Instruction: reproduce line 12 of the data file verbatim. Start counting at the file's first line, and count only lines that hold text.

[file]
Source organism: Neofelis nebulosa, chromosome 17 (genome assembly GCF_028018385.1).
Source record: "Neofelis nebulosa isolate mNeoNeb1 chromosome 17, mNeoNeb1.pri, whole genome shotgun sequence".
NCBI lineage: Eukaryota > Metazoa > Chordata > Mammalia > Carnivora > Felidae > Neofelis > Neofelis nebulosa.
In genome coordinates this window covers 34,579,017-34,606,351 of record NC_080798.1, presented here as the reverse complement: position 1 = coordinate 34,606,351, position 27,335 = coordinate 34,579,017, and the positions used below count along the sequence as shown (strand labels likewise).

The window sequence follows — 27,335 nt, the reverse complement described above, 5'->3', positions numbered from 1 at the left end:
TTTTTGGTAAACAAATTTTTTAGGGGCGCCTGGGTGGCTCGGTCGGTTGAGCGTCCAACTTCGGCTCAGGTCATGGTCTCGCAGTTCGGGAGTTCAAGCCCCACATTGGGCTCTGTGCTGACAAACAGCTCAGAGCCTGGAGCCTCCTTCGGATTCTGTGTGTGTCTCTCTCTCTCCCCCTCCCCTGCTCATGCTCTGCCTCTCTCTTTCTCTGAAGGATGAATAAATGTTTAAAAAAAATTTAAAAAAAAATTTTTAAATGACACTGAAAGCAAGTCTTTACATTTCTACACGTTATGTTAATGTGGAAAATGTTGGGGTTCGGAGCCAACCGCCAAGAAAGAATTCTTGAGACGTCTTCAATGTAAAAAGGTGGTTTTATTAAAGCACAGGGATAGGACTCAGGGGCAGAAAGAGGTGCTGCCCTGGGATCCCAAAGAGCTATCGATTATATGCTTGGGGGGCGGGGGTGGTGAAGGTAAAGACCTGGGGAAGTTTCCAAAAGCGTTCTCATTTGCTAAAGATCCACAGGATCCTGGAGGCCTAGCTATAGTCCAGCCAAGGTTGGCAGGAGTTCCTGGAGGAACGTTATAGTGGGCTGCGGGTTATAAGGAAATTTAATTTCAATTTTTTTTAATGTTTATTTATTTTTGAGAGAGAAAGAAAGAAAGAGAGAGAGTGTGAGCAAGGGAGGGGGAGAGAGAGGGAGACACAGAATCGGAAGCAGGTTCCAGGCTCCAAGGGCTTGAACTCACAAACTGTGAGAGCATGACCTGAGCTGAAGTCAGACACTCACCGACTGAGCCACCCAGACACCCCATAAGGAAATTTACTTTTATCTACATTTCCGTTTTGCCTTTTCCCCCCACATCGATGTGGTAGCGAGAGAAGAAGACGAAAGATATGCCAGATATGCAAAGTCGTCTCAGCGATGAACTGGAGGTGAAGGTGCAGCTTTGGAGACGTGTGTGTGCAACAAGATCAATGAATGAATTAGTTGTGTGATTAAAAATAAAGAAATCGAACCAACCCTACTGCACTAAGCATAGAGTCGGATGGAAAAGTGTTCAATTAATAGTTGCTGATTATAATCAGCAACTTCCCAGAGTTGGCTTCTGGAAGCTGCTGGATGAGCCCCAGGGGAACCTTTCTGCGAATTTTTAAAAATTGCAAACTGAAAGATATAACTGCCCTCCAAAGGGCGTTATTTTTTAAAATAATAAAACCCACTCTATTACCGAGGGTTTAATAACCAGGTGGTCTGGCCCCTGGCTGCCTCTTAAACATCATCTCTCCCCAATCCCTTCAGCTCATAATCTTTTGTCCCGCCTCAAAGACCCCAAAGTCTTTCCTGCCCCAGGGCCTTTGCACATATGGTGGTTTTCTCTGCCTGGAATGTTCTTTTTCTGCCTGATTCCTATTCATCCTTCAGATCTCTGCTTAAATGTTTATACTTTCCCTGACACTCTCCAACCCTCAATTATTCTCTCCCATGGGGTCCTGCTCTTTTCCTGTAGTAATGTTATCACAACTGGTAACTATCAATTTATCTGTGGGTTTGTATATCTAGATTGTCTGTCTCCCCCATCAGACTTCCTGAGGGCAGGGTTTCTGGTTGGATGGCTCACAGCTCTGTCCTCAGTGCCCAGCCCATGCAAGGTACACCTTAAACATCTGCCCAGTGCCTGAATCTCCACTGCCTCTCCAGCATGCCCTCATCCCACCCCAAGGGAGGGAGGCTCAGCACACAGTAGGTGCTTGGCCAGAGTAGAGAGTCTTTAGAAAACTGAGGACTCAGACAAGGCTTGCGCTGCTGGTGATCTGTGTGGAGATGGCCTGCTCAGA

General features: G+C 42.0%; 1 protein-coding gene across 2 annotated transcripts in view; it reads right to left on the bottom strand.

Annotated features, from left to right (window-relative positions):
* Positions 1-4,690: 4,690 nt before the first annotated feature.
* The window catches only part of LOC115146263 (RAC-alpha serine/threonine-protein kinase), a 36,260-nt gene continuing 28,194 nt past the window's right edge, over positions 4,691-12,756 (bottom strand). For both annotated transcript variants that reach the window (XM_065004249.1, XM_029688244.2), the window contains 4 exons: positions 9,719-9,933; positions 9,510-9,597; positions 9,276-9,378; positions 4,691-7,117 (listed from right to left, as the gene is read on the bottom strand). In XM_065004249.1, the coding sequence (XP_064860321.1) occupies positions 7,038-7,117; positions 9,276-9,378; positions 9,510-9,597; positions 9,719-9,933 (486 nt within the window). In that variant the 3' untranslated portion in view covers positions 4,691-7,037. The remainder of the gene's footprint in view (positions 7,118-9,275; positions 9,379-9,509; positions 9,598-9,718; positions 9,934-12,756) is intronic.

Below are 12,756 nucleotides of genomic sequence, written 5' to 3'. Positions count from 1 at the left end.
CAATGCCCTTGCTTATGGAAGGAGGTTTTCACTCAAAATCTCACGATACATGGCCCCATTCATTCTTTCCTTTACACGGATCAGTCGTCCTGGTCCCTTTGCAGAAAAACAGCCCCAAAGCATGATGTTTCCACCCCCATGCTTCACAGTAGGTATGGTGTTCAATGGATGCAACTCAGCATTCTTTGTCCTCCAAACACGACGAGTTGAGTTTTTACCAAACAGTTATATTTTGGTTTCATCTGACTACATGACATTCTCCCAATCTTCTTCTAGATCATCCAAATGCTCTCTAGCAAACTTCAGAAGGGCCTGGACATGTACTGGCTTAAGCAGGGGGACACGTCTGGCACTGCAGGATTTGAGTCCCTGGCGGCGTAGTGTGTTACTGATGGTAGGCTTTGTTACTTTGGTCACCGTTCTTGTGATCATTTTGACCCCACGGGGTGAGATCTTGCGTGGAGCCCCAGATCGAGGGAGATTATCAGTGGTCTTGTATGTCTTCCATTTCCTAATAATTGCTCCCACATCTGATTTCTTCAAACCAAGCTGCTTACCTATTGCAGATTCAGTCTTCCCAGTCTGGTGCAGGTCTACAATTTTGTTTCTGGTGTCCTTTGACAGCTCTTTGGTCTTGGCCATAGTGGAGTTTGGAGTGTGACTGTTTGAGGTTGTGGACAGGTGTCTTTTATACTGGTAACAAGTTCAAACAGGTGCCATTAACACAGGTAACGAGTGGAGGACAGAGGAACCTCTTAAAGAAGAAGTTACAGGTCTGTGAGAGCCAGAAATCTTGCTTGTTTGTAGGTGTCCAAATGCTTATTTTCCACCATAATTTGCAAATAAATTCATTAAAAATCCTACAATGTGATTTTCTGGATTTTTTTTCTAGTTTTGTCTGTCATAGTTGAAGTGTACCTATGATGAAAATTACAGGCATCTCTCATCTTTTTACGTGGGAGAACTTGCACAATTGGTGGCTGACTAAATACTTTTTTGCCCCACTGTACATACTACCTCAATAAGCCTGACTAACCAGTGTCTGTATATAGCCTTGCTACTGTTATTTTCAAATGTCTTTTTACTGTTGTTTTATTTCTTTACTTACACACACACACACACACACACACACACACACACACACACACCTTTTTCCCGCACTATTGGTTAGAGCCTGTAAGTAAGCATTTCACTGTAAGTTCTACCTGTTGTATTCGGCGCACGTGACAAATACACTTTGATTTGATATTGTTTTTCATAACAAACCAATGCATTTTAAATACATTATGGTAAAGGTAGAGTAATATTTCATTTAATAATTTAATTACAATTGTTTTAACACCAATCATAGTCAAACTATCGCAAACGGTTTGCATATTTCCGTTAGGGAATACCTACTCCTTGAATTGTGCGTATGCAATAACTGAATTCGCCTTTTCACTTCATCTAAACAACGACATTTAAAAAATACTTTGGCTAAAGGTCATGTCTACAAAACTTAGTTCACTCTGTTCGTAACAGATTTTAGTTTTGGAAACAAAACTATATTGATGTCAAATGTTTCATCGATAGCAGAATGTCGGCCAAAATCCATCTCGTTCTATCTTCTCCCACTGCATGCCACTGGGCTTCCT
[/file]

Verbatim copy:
CAATGCCCTTGCTTATGGAAGGAGGTTTTCACTCAAAATCTCACGATACATGGCCCCATTCATTCTTTCCTTTACACGGATCAGTCGTCCTGGTCCCTTTGCAGAAAAACAGCCCCAAAGCATGATGTTTCCACCCCCATGCTTCACAGTAGGTATGGTGTTCAATGGATGCAACTCAGCATTCTTTGTCCTCCAAACACGACGAGTTGAGTTTTTACCAAACAGTTATATTTTGGTTTCATCTGACTACATGACATTCTCCCAATCTTCTTCTAGATCATCCAAATGCTCTCTAGCAAACTTCAGAAGGGCCTGGACATGTACTGGCTTAAGCAGGGGGACACGTCTGGCACTGCAGGATTTGAGTCCCTGGCGGCGTAGTGTGTTACTGATGGTAGGCTTTGTTACTTTGGTCACCGTTCTTGTGATCATTTTGACCCCACGGGGTGAGATCTTGCGTGGAGCCCCAGATCGAGGGAGATTATCAGTGGTCTTGTATGTCTTCCATTTCCTAATAATTGCTCCCACATCTGATTTCTTCAAACCAAGCTGCTTACCTATTGCAGATTCAGTCTTCCCAGTCTGGTGCAGGTCTACAATTTTGTTTCTGGTGTCCTTTGACAGCTCTTTGGTCTTGGCCATAGTGGAGTTTGGAGTGTGACTGTTTGAGGTTGTGGACAGGTGTCTTTTATACTGGTAACAAGTTCAAACAGGTGCCATTAACACAGGTAACGAGTGGAGGACAGAGGAACCTCTTAAAGAAGAAGTTACAGGTCTGTGAGAGCCAGAAATCTTGCTTGTTTGTAGGTGTCCAAATGCTTATTTTCCACCATAATTTGCAAATAAATTCATTAAAAATCCTACAATGTGATTTTCTGGATTTTTTTTCTAGTTTTGTCTGTCATAGTTGAAGTGTACCTATGATGAAAATTACAGGCATCTCTCATCTTTTTACGTGGGAGAACTTGCACAATTGGTGGCTGACTAAATACTTTTTTGCCCCACTGTACATACTACCTCAATAAGCCTGACTAACCAGTGTCTGTATATAGCCTTGCTACTGTTATTTTCAAATGTCTTTTTACTGTTGTTTTATTTCTTTACTTACACACACACACACACACACACACACACACACACACACACACCTTTTTCCCGCACTATTGGTTAGAGCCTGTAAGTAAGCATTTCACTGTAAGTTCTACCTGTTGTATTCGGCGCACGTGACAAATACACTTTGATTTGATATTGTTTTTCATAACAAACCAATGCATTTTAAATACATTATGGTAAAGGTAGAGTAATATTTCATTTAATAATTTAATTACAATTGTTTTAACACCAATCATAGTCAAACTATCGCAAACGGTTTGCATATTTCCGTTAGGGAATACCTACTCCTTGAATTGTGCGTATGCAATAACTGAATTCGCCTTTTCACTTCATCTAAACAACGACATTTAAAAAATACTTTGGCTAAAGGTCATGTCTACAAAACTTAGTTCACTCTGTTCGTAACAGATTTTAGTTTTGGAAACAAAACTATATTGATGTCAAATGTTTCATCGATAGCAGAATGTCGGCCAAAATCCATCTCGTTCTATCTTCTCCCACTGCATGCCACTGGGCTTCCT